Chapter 17.—Whether It is Proper that Men Should Worship Those Spirits from Whose Vices It is Necessary that They Be Freed.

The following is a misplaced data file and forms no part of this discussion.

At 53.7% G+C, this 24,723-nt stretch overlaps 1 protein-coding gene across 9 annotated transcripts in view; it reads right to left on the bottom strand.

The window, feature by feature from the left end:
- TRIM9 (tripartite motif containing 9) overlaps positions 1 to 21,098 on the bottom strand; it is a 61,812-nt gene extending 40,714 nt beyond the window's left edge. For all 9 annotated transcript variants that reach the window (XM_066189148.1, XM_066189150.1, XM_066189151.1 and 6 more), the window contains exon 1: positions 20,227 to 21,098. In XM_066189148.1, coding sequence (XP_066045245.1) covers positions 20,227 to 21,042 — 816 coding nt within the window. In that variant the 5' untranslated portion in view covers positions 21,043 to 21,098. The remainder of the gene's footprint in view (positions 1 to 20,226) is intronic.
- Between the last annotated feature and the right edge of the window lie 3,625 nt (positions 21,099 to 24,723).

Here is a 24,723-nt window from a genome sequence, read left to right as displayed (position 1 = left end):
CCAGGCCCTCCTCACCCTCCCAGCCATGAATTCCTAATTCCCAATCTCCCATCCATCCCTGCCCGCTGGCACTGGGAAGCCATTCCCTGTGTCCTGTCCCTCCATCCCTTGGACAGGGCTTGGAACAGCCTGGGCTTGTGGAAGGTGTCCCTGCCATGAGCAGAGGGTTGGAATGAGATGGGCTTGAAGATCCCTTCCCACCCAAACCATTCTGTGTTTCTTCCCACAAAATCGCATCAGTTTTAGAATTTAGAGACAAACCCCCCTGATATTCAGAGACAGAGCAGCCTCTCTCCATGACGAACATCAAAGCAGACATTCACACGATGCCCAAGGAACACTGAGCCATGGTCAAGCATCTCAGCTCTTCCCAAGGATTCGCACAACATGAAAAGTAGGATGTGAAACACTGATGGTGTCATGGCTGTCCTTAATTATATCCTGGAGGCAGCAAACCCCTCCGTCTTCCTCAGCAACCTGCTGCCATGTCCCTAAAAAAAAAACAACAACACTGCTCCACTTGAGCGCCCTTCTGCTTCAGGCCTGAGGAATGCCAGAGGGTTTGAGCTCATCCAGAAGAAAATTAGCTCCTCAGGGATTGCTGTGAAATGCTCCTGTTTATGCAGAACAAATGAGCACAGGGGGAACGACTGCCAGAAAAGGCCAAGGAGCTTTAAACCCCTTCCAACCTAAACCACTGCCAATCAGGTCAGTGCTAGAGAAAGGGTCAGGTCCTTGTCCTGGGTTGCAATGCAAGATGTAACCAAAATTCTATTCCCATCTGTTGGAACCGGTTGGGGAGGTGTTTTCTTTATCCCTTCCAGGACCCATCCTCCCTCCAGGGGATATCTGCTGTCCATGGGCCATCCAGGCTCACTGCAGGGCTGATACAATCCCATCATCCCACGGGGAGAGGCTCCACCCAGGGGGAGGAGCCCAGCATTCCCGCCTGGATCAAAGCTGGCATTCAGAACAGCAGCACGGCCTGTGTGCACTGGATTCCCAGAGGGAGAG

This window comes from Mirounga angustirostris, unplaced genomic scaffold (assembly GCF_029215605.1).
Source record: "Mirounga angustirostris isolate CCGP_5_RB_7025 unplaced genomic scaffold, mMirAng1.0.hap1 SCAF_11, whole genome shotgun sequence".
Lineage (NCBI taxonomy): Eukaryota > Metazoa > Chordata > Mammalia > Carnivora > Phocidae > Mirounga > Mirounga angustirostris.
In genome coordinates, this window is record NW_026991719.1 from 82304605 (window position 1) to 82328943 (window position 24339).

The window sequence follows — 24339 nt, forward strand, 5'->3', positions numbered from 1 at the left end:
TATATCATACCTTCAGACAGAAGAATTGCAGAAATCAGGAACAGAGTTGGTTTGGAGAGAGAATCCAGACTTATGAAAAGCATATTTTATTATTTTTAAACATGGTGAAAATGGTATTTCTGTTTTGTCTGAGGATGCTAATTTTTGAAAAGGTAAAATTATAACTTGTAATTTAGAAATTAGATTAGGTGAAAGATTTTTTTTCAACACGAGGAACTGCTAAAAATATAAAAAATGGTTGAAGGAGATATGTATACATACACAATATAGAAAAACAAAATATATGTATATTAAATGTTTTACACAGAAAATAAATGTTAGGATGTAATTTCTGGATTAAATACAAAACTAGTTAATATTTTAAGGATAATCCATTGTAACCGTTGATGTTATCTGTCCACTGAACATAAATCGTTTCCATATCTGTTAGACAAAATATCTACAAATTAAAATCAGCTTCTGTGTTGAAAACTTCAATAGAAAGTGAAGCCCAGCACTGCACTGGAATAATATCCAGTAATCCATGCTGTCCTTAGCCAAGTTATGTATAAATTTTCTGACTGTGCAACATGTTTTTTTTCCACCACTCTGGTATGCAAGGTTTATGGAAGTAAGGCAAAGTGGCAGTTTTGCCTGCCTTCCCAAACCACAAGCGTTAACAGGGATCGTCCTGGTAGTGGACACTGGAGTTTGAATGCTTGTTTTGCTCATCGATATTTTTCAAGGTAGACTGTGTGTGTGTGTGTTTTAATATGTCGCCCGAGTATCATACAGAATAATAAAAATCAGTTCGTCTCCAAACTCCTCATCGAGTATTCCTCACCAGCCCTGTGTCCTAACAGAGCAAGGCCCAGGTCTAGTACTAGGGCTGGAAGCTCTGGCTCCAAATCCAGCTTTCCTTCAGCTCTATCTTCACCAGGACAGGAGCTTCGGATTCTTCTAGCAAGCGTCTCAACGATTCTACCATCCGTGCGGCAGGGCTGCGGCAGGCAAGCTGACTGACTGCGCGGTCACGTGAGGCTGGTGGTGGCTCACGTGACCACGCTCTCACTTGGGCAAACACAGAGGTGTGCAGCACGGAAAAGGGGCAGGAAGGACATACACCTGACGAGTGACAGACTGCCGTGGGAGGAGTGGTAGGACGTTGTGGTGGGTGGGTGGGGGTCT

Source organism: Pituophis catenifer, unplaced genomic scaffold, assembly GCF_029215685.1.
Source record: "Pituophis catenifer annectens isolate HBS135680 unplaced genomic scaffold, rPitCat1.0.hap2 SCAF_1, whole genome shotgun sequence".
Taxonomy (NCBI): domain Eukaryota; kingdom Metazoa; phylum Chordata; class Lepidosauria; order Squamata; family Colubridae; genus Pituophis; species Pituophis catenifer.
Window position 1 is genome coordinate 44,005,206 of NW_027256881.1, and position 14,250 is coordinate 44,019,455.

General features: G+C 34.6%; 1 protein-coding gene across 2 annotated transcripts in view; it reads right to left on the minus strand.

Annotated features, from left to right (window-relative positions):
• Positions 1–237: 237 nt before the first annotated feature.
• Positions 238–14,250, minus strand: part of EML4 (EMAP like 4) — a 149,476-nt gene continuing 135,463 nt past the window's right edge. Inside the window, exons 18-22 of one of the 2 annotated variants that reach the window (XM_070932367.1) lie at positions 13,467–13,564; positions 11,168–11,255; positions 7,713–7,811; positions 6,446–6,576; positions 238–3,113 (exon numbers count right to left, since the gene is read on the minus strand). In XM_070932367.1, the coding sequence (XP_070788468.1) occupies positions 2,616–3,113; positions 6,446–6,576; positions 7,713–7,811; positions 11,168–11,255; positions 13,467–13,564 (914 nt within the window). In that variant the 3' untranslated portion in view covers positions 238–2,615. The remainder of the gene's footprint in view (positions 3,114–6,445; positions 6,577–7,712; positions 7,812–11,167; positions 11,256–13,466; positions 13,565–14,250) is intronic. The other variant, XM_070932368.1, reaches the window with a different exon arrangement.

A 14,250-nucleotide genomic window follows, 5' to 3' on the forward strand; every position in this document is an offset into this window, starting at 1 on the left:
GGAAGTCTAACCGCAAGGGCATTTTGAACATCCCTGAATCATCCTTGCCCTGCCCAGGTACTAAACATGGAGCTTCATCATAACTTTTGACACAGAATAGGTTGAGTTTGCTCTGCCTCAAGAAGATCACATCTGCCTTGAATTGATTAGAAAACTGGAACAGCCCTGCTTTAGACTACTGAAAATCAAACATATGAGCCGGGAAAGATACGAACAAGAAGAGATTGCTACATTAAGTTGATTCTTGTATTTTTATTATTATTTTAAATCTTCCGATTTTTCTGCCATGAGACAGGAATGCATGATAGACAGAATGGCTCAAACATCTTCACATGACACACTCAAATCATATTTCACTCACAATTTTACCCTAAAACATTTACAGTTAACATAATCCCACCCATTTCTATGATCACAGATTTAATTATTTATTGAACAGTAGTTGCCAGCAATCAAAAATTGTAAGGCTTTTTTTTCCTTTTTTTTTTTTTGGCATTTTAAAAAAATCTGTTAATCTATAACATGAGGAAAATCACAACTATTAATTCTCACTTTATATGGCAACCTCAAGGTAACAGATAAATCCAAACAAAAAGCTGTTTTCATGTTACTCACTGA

Wherefore, to omit other things, and confine our attention to that which he says is common to the demons with us, let us ask this question: If all the four elements are full of their own animals, the fire and the air of immortal, and the water and the earth of mortal ones, why are the souls of demons agitated by the whirlwinds and tempests of passions?—for the Greek word παθος means perturbation, whence he chose to call the demons “passive in soul,” because the word passion, p. 156 which is derived from πάθος, signified a commotion of the mind contrary to reason. Why, then, are these things in the minds of demons which are not in beasts? For if anything of this kind appears in beasts, it is not perturbation, because it is not contrary to reason, of which they are devoid. Now it is foolishness or misery which is the cause of these perturbations in the case of men, for we are not yet blessed in the possession of that perfection of wisdom which is promised to us at last, when we shall be set free from our present mortality. But the gods, they say, are free from these perturbations, because they are not only eternal, but also blessed; for they also have the same kind of rational souls, but most pure from all spot and plague. Wherefore, if the gods are free from perturbation because they are blessed, not miserable animals, and the beasts are free from them because they are animals which are capable neither of blessedness nor misery, it remains that the demons, like men, are subject to perturbations because they are not blessed but miserable animals. What folly, therefore, or rather what madness, to submit ourselves through any sentiment of religion to demons, when it belongs to the true religion to deliver us from that depravity which makes us like to them! For Apuleius himself, although he is very sparing toward them, and thinks they are worthy of divine honors, is nevertheless compelled to confess that they are subject to anger; and the true religion commands us not to be moved with anger, but rather to resist it. The demons are won over by gifts; and the true religion commands us to favor no one on account of gifts received. The demons are flattered by honors; but the true religion commands us by no means to be moved by such things. The demons are haters of some men and lovers of others, not in consequence of a prudent and calm judgment, but because of what he calls their “passive soul;” whereas the true religion commands us to love even our enemies. Lastly, the true religion commands us to put away all disquietude of heart and agitation of mind, and also all commotions and tempests of the soul, which Apuleius asserts to be continually swelling and surging in the souls of demons. Why, therefore, except through foolishness and miserable error shouldst thou humble thyself to worship a being to whom thou desirest to be unlike in thy life? And why shouldst thou pay religious homage to him whom thou art unwilling to imitate, when it is the highest duty of religion to imitate Him whom thou worshippest?